I had a really good time with this one. The dreamy, impressionistic montages are incredibly well-suited to the narrative of the film, and unlike some gialli, those flourishes aren’t simply included for the sake of style alone. The film is packed with grotesque Felliniesque faces, unusual rhythms, and lingering images of objects that feel primed with some kind of forgotten importance: altogether one of the best “nightmare logic” movies which (very appropriately) feels like a bad trip.

  20. The Perfume of the Lady in Black (1974, Francesco Barilli)

    Huh. I was not expecting that ending. I'm not sure what I think of this movie. I ended up watching it in chunks, never the best way to see a movie, and it made this one even more disorienting. Missy Farmer is going crazy? Maybe, maybe not. That ending is definitive but at the same time, maybe not.......

    I need to watch it this again, and not take stop in the middle to watch the Office with my partner.

  21. Blood and Black Lace (1964)

    Thoroughly enjoyable. Great look. Sometimes with giallo I feel like there's no way to predict the murderer/mystery. In this I felt like every character was going out of their way to seem like they are the murderer. Really enjoyed it, it didn't feel like it took its foot off the gas at all for the 88 minute runtime.

  22. Cosa avete fatto a Solange? [What have you done to Solange?] (1972 - Massimo Dallamano)
    The first movie of the loose "Schoolgirls in Peril" trilogy. A person, dressed as a priest, is killing young women of a catholic school via stabbing them into her vaginas. Why is he doing that and can he be stopped by Inspector Inspektor Barth (Joachim Fuchsberger) and the teacher Henry Rossini (Fabio Testi), who had a liaison with one of the victims and is framed as the killer?
    One of the last movies of the 38-part long "Edgar Wallace Series", which started in 1959 and ended in 1972. This German-Italian co-production is dense, sometimes sleaze and offers an interesting plot. I liked it a lot.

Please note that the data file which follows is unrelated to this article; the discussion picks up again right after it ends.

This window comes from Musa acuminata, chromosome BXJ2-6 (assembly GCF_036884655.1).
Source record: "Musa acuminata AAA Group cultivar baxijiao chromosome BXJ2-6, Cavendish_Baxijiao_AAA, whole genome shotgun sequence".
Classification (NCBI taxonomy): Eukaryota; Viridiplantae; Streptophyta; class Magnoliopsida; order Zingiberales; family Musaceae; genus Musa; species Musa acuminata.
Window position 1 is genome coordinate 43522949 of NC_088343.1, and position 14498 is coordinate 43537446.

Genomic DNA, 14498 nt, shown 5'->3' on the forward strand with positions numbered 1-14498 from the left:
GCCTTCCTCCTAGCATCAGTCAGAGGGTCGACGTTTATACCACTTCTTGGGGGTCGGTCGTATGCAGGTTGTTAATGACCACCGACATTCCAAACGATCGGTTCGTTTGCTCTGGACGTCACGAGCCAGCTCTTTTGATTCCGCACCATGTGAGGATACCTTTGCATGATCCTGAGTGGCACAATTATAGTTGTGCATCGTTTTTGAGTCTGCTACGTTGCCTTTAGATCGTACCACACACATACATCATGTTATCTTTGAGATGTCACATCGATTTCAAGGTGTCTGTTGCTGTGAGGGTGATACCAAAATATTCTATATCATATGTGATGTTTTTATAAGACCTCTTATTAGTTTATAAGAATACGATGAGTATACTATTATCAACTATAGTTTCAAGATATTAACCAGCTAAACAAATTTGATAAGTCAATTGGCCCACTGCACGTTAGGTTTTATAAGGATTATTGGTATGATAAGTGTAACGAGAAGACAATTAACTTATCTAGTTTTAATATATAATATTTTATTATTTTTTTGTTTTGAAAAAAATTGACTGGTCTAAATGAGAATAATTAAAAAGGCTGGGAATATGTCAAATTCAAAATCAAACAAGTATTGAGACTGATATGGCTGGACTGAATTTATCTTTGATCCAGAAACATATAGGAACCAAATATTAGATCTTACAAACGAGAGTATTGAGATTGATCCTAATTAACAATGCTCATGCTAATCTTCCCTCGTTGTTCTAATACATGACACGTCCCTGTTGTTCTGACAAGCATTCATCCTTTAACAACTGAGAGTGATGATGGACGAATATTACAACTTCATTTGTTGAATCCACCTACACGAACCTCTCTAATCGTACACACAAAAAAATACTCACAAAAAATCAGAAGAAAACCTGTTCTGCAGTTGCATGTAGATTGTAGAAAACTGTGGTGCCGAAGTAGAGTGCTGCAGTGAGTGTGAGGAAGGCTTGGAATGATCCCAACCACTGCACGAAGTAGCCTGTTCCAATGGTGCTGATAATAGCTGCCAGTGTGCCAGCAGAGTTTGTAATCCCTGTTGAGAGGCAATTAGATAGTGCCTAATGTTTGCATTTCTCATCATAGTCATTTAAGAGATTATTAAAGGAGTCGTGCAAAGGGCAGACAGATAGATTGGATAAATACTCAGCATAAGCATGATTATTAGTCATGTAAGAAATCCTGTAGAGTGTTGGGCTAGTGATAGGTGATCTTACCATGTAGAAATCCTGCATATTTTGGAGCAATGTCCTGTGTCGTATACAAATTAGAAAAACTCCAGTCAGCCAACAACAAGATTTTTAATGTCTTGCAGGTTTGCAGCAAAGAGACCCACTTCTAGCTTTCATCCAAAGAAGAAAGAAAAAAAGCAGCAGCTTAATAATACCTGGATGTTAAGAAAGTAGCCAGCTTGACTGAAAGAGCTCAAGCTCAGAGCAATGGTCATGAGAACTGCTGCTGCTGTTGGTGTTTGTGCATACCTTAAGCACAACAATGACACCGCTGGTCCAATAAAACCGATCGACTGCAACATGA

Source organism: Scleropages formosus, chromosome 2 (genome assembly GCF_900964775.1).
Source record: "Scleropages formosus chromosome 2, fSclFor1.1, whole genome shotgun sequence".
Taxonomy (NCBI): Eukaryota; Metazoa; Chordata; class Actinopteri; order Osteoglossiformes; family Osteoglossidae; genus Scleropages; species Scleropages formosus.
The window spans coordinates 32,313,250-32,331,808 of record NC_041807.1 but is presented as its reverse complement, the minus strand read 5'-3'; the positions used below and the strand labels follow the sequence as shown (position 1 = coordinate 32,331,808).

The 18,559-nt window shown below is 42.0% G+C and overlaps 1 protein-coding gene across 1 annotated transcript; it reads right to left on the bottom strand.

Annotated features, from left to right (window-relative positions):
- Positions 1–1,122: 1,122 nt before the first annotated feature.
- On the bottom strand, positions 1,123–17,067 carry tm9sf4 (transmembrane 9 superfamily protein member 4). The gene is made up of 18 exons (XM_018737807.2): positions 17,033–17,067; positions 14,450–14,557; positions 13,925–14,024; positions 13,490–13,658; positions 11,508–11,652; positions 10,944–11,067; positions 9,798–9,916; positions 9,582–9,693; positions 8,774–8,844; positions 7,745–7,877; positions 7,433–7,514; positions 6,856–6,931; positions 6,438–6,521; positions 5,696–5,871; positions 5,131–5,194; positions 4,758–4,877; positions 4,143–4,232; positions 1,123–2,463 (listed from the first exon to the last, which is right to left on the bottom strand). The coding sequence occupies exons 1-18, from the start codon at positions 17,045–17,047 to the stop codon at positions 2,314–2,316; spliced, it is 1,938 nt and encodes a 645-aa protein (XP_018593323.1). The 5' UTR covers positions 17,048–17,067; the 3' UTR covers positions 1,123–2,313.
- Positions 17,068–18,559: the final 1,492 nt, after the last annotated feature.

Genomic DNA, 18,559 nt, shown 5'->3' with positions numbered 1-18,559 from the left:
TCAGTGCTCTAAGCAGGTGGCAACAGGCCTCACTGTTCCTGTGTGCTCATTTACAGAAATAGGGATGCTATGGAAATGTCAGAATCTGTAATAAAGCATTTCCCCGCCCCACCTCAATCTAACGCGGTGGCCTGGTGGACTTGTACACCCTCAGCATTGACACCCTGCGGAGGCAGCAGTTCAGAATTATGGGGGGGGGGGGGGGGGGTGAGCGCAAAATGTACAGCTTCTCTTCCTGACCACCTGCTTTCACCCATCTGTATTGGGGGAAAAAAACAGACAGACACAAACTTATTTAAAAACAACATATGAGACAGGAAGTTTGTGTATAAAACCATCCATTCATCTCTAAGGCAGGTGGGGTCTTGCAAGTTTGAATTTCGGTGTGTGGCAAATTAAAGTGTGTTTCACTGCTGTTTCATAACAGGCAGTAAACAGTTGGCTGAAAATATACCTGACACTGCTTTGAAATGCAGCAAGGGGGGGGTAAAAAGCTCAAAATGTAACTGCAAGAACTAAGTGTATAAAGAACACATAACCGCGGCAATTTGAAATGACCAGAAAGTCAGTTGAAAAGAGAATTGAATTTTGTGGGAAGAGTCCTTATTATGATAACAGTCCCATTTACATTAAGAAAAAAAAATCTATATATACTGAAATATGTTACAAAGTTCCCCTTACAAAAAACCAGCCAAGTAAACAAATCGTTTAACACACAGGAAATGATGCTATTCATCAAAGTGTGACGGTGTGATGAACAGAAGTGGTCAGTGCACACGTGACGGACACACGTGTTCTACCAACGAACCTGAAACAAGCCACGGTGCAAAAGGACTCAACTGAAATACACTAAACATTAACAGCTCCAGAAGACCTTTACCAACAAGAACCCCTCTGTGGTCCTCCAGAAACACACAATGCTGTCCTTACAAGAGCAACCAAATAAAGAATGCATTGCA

23. All the Colors of the Dark

    1972, Sergio Martino
    Streaming on Shudder

    All Rosemary, no baby. The plot is very similar in many specific ways but ultimately lacks the black humor, the setting-as-character quality of NYC, and ultimate payoff that helps the Farrow movie reach the upper stratosphere of cinema. Edwige Fenech is always intriguing to watch in these films, not only because she’s one of the most beautiful women in cinema, but because she has an ethereal quality that works so well in hazy, psychotically ambiguous Italian horror and giallo. I tried a few other Martino titles before settling on his one once I realized his work is a pretty large blindspot of mine. I’m not sure what about this one grabbed me other than that it wasn’t immediately mean spirited in the same way his other films can be. Like ‘Rosemary’s Baby’, you feel empathy for the lead because we all know what that paranoia, distrust of loved ones, and sense of gaslighting feels like. You want to make sure she makes it out of the film okay. The supernatural angle is ultimately superficial for a variety of reasons and I wish it had gone much further - not “darker”, just “more”.

    EDIT: Started work again this weekend and forgot to post a few days, catching up now, oops.

  24. Blood and Black Lace (1964):

    Graduating from my favorite giallo to one of my favorite horror movies, in general.

    All the Colors of the Dark (1976):

    This is a movie about Edwige Fenech. It's about how she has some problems and people occasionally say and do things to her. I think one of them was Satan. It doesn't really matter. What matters is that this movie is about Edwige Fenech.

    1. I never tire of watching Blood and Black Lace, Rob. There are so many shots to admire. Bava gets some fascinating angles, and those great colors are there. The antiques store sequence is a masterpiece. It is a surprisingly vicious film for the early 1960s. I still wince when one of the victims is banged against a tree.